Hello, my name is Tanya and I used to be a mindless spender. Thankfully, it was never so bad that I went into debt, but nevertheless, I spent a lot of money on things I don’t even remember or care about. I bought things because I was bored or stressed, and a new pair of shoes made me happy until I realized they hurt my feet and no amount of heel was ever going to make me tall. Because I lived within my means, my mindless spending never bothered me much, although I did feel a bit bad when the clothes I donated to Goodwill still had their tags on them.
After my position was eliminated during the Great Recession, I had to tighten my belt, and it was one of the best things that ever happened to me.
I remember going into one of my favorite stores and picking up a few jackets to try on when it dawned on me that I didn’t need work clothes. I had a closet full of them and no job. I smiled at the salesperson, put all the clothes back on the rack and walked out.
It was incredibly liberating.
Sadly, it only lasted for a few weeks before I heard that little voice urging me to spend, spend, spend. I lost the battle and even worse—I can’t even remember what I bought. D’oh.
Fortunately, not long afterwards, I was chatting with my friend Shannon (yes, that Shannon) and she started talking about joyful spending. I was intrigued. I like to spend, but if I was being honest with myself, it really wasn’t all that joyful. It was more of a spend and regret cycle.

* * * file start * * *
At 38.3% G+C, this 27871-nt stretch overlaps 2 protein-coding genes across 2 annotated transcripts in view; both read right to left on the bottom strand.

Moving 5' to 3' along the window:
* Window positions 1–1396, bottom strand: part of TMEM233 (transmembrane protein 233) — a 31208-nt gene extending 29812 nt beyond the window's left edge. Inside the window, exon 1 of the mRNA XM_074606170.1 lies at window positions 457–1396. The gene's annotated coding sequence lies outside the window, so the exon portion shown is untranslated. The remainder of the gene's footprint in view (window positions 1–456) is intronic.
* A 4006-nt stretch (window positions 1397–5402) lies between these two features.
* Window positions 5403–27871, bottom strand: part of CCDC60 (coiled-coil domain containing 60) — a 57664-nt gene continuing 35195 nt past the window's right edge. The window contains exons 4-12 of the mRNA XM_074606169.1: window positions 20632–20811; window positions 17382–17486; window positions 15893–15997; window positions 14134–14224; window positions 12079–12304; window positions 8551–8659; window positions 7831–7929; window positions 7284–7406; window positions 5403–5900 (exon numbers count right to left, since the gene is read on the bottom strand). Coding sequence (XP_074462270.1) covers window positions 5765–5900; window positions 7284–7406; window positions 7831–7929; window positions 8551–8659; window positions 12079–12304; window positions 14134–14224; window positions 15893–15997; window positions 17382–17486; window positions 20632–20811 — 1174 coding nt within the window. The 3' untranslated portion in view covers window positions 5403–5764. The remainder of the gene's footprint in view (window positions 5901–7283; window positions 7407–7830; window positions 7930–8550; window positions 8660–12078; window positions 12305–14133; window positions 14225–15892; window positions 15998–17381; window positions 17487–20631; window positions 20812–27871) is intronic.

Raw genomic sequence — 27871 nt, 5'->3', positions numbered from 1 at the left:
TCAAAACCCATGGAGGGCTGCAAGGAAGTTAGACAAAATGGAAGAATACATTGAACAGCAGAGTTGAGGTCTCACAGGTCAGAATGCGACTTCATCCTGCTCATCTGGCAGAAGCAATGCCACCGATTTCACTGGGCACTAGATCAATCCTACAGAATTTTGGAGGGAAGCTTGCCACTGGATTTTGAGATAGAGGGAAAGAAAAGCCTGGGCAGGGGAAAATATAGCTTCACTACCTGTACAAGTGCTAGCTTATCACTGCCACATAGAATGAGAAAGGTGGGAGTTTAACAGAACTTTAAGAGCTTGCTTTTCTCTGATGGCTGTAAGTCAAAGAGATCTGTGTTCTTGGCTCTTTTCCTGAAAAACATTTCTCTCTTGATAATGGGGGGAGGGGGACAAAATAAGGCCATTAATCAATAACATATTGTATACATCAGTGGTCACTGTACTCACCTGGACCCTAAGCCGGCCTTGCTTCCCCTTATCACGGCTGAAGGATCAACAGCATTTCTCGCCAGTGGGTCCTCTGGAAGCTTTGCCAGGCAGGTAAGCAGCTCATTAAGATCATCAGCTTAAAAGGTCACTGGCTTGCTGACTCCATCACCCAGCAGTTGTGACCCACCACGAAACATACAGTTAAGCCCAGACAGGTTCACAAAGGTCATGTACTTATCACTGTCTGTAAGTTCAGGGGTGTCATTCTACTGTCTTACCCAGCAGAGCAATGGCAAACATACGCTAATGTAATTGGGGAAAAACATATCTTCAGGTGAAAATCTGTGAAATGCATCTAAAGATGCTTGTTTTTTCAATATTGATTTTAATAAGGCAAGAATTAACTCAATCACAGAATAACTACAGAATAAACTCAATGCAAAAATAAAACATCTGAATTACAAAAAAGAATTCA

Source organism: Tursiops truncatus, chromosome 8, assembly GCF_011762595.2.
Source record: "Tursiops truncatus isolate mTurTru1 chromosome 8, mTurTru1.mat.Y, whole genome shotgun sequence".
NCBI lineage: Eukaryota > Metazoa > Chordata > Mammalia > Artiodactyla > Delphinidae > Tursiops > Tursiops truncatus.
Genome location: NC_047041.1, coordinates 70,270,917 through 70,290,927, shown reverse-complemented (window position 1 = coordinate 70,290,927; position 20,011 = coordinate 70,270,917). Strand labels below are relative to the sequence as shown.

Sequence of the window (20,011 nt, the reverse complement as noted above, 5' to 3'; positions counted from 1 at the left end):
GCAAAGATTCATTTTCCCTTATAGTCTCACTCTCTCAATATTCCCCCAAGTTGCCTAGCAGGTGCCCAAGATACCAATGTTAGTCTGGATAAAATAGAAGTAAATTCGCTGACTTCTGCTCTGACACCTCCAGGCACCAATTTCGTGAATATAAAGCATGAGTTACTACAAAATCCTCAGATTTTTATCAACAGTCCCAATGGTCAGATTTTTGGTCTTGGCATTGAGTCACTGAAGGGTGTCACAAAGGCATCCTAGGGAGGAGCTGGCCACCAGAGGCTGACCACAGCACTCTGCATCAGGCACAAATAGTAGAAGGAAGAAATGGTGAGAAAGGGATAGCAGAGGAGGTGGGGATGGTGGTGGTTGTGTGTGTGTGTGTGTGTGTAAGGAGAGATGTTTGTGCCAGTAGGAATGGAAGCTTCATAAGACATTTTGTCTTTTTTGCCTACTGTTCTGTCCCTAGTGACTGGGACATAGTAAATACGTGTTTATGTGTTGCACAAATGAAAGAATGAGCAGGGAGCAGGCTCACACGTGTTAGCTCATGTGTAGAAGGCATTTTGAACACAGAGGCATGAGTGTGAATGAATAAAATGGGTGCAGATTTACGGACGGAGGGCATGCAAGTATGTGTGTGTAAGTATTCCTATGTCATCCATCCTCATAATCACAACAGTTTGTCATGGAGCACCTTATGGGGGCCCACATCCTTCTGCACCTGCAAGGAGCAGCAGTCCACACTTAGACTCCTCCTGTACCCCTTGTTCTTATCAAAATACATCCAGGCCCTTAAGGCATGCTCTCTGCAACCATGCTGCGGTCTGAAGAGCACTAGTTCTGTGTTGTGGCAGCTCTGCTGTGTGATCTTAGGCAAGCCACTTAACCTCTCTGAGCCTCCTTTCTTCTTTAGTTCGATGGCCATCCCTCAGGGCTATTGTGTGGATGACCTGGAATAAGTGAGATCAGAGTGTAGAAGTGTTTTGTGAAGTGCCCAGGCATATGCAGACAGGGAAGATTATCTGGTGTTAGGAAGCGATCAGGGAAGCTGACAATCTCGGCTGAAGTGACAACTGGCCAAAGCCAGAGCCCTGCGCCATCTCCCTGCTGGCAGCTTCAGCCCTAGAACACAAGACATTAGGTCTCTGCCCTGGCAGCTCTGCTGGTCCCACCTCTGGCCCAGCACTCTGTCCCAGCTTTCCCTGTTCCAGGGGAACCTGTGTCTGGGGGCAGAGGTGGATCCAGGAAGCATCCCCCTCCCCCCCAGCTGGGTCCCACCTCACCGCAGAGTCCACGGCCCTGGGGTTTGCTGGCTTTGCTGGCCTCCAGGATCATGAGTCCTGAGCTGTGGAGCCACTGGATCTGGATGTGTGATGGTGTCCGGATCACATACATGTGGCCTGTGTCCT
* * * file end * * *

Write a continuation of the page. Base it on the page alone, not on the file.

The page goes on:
Her premise was simple. You ask yourself, “Do you love it?” before you buy anything. Now some of you might worry you would answer “yes” to everything. I initially felt the same way, because I am incredibly good at rationalizing my purchases.
But there’s the rub. I needed to rationalize my purchases because deep down—I knew I didn’t need it, want it or love it.
Today I’m a much smarter consumer. I’m not perfect, but I no longer immediately cave into that voice telling me to spend.
I’m an emotional shopper. My biggest triggers are boredom and stress. I shop to alleviate those feelings. Now when I feel those emotions taking over and creating the urge to shop, I recognize what’s happening and do my best not to cave into temptation. This means having other free options readily available when temptation strikes. I read or watch movies, call a friend or play with my cat, Max.
I haven’t been in the store I mentioned at the beginning of the post in months, maybe even more than a year. I can’t remember. Why? Because I don’t need anything from them. Sure, eventually I may need some new clothes but right now I don’t so why tempt myself? Figure out the stores you are the most likely to lose control in and avoid them unless you truly need to go there.
I admit it took me awhile to get onboard with goal-setting as I have a tendency to discard them rather quickly. After some soul-searching, I realized that I set goals that didn’t mean much to me, so I wouldn’t feel bad if I didn’t achieve them. And of course, I never achieved them because I didn’t care enough about them. Lesson learned. You have to set goals that you truly want and are willing to move mountains—or save money for—in order to achieve.
It’s the question I ask myself all the time. You have to answer honestly, and have enough self-awareness to know when you’re not. It’s saved me countless times from mindless spending and filling my home with clutter and regret. It has also helped me build a save list of all the things I truly want, and it feels amazing to buy something I love AND can afford.
P.S. In honor of The Heavy Purse, I decided to make cookies to share with all of you on my blog Eat Laugh Purr. In the book, Lauren and Taylor buy chocolate chip cookies to share with their Grandpa. I took a little bit of liberty and decided to make no-bake chocolate peanut butter oatmeal cookies since it’s too hot to turn on the oven. These are seriously delicious! 😀